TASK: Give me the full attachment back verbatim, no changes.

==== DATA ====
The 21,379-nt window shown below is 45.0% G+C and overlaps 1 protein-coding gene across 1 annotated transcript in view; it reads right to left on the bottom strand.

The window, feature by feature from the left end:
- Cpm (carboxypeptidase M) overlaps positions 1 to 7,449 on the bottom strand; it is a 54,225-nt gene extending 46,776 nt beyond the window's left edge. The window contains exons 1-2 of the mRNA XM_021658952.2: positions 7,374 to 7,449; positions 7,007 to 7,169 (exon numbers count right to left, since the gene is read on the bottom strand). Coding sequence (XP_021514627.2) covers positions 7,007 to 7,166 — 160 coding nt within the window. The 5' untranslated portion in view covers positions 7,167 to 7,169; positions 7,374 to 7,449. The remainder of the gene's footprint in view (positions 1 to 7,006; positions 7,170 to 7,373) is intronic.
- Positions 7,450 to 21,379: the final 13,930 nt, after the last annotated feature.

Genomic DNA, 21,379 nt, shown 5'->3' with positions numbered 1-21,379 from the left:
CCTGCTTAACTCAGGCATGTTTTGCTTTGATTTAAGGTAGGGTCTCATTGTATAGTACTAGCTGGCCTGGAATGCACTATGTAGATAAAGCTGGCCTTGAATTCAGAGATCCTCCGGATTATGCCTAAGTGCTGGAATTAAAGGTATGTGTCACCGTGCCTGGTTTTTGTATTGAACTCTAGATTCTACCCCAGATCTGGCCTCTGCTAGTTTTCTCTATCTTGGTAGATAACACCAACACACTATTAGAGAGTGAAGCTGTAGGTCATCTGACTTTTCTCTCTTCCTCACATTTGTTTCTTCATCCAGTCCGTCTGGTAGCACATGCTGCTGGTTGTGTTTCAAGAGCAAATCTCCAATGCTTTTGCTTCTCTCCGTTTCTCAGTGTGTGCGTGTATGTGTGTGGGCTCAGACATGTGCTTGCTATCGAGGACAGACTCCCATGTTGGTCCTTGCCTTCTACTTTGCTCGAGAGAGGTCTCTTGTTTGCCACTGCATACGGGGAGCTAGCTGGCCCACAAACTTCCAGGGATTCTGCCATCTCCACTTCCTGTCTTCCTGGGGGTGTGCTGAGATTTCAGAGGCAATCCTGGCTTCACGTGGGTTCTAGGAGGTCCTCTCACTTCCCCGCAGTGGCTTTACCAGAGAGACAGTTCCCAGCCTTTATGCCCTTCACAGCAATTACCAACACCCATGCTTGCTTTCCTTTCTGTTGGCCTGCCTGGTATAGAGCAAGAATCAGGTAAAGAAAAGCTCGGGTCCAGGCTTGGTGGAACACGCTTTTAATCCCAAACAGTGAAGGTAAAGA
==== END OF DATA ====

The 21,379-nt window shown below is 45.0% G+C and overlaps 1 protein-coding gene across 1 annotated transcript in view; it reads right to left on the bottom strand.

The window, feature by feature from the left end:
- Cpm (carboxypeptidase M) overlaps positions 1 to 7,449 on the bottom strand; it is a 54,225-nt gene extending 46,776 nt beyond the window's left edge. The window contains exons 1-2 of the mRNA XM_021658952.2: positions 7,374 to 7,449; positions 7,007 to 7,169 (exon numbers count right to left, since the gene is read on the bottom strand). Coding sequence (XP_021514627.2) covers positions 7,007 to 7,166 — 160 coding nt within the window. The 5' untranslated portion in view covers positions 7,167 to 7,169; positions 7,374 to 7,449. The remainder of the gene's footprint in view (positions 1 to 7,006; positions 7,170 to 7,373) is intronic.
- Positions 7,450 to 21,379: the final 13,930 nt, after the last annotated feature.

Genomic DNA, 21,379 nt, shown 5'->3' with positions numbered 1-21,379 from the left:
CCTGCTTAACTCAGGCATGTTTTGCTTTGATTTAAGGTAGGGTCTCATTGTATAGTACTAGCTGGCCTGGAATGCACTATGTAGATAAAGCTGGCCTTGAATTCAGAGATCCTCCGGATTATGCCTAAGTGCTGGAATTAAAGGTATGTGTCACCGTGCCTGGTTTTTGTATTGAACTCTAGATTCTACCCCAGATCTGGCCTCTGCTAGTTTTCTCTATCTTGGTAGATAACACCAACACACTATTAGAGAGTGAAGCTGTAGGTCATCTGACTTTTCTCTCTTCCTCACATTTGTTTCTTCATCCAGTCCGTCTGGTAGCACATGCTGCTGGTTGTGTTTCAAGAGCAAATCTCCAATGCTTTTGCTTCTCTCCGTTTCTCAGTGTGTGCGTGTATGTGTGTGGGCTCAGACATGTGCTTGCTATCGAGGACAGACTCCCATGTTGGTCCTTGCCTTCTACTTTGCTCGAGAGAGGTCTCTTGTTTGCCACTGCATACGGGGAGCTAGCTGGCCCACAAACTTCCAGGGATTCTGCCATCTCCACTTCCTGTCTTCCTGGGGGTGTGCTGAGATTTCAGAGGCAATCCTGGCTTCACGTGGGTTCTAGGAGGTCCTCTCACTTCCCCGCAGTGGCTTTACCAGAGAGACAGTTCCCAGCCTTTATGCCCTTCACAGCAATTACCAACACCCATGCTTGCTTTCCTTTCTGTTGGCCTGCCTGGTATAGAGCAAGAATCAGGTAAAGAAAAGCTCGGGTCCAGGCTTGGTGGAACACGCTTTTAATCCCAAACAGTGAAGGTAAAGA